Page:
Nvidia revealed its $199 Kai as a part of its future tablet strategy. Image: Nvidia
Lest any Android device manufacturer be confused about how to bring a low-cost, quad-core tablet to market, Nvidia has an answer. At an annual meeting for company investors, Nvidia VP Rob Csonger unveiled Kai, a $199 Android tablet powered by the company’s quad-core Tegra 3 chip.
Make no mistake: Nvidia is not jumping into the tablet-manufacturing business. Kai is reference hardware that’s been built to show manufacturers what they can do with the Tegra 3 processor. Nvidia has a long history of building reference designs for its desktop videocard partners, and now the chip maker is following suit in the mobile space.
Nvidia says partners are already using Kai to build shipping products, but wouldn’t reveal the specific names of the manufacturers on board.
“Kai is our low-cost Tegra 3 reference platform that allows tablet makers to build low-cost, quad-core Android tablets targeted at the $199 price point,” Bruce Chan, Tegra PR manager, told Wired. “It uses power-efficient Tegra 3 technologies to help reduce display power and bring lower cost devices to market.”
This isn’t the first time we’ve seen a quad-core tablet targeted at such a low price-point. At CES 2012 in January, Nvidia showed off a $249 7-inch Asus tablet called the MeMo 370T that ran on the same Tegra 3 chip. Asus hasn’t committed to a MeMO release date in the U.S., and it’s unclear whether the tablet showcased at CES will ever arrive stateside. This makes Nvidia’s Kai unveiling all the more interesting — perhaps Kai will pave the way for an affordable, powerful Android tablet competitor sometime soon.
In his reveal, Csonger specifically referenced the Kindle Fire, stating that it has great price point, but disappointing performance. According to Csonger, the Kai tablet will run on Android 4.0 (Ice Cream Sandwich), the latest version of Android’s mobile platform.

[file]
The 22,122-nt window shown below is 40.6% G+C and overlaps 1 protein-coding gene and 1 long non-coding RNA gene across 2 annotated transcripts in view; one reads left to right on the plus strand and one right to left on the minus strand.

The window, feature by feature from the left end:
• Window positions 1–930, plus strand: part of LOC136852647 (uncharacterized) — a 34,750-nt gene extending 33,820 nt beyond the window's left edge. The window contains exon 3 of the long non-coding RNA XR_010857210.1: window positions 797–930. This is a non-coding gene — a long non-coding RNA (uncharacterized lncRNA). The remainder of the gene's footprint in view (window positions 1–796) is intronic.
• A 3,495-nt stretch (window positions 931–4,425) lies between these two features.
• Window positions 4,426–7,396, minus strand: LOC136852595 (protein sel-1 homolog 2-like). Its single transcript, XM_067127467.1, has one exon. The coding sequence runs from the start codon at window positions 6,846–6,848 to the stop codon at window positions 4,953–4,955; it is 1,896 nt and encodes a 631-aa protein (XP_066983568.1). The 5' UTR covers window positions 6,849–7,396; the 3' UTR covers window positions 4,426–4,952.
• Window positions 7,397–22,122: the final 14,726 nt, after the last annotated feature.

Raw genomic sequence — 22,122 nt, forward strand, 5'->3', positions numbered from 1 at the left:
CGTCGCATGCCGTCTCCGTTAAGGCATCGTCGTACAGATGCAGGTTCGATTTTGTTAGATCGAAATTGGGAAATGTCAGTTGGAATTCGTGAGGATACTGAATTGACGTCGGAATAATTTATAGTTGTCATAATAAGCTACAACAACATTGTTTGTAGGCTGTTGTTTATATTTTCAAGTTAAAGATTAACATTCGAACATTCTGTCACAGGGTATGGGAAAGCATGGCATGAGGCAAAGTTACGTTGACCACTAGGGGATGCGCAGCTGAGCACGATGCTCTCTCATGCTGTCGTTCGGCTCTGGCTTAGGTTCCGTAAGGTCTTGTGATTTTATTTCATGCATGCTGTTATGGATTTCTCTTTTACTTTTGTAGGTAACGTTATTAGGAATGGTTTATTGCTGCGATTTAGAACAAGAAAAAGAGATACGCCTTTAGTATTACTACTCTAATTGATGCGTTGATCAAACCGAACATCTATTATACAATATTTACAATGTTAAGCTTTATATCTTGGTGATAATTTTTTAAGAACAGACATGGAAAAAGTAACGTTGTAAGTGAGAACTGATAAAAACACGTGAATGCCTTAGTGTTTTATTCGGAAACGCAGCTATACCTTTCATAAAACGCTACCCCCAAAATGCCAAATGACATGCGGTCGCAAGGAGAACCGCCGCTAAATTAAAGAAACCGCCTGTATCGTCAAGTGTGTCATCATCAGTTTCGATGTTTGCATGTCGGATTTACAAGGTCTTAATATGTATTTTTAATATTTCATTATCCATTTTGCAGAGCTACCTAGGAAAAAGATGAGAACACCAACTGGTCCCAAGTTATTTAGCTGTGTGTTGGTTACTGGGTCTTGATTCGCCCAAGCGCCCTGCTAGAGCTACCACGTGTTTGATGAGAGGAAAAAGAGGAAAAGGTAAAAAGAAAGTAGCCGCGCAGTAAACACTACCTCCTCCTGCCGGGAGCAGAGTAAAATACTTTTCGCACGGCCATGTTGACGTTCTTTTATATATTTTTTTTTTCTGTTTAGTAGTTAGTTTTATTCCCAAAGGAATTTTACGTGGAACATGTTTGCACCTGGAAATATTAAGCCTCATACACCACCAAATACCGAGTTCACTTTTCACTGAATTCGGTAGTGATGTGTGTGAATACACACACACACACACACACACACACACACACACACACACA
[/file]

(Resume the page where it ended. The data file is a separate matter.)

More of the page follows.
“Our strategy on Android is simply to enable quad-core tablets running Android Ice Cream Sandwich to be developed and brought out to market at the $199 price point, and the way we do that is a platform that we’ve developed called Kai,” Csonger said in the investor meeting. “So this uses a lot of the secret sauce that’s inside Tegra 3 to allow you to develop a tablet at a much lower cost, by using a lot of innovation that we’ve developed to reduce the power that’s used by the display and to use lower cost components within the tablet.”
Csonger also mentioned that Nvidia plans on taking advantage of the future Windows RT platform.
“The most exciting opportunity for us is a discontinuity and disruption that is going to occur in the PC world, which is the end of the Windows and Intel monopoly,” he said. “The ability to run Windows on ARM is a very big opportunity for Nvidia.”
Nvidia didn’t make any announcements on how much a Windows RT tablet might cost. Regardless, a $199, quad-core tablet from any manufacturer not named Amazon would be an exciting addition to the Android hardware ecosystem.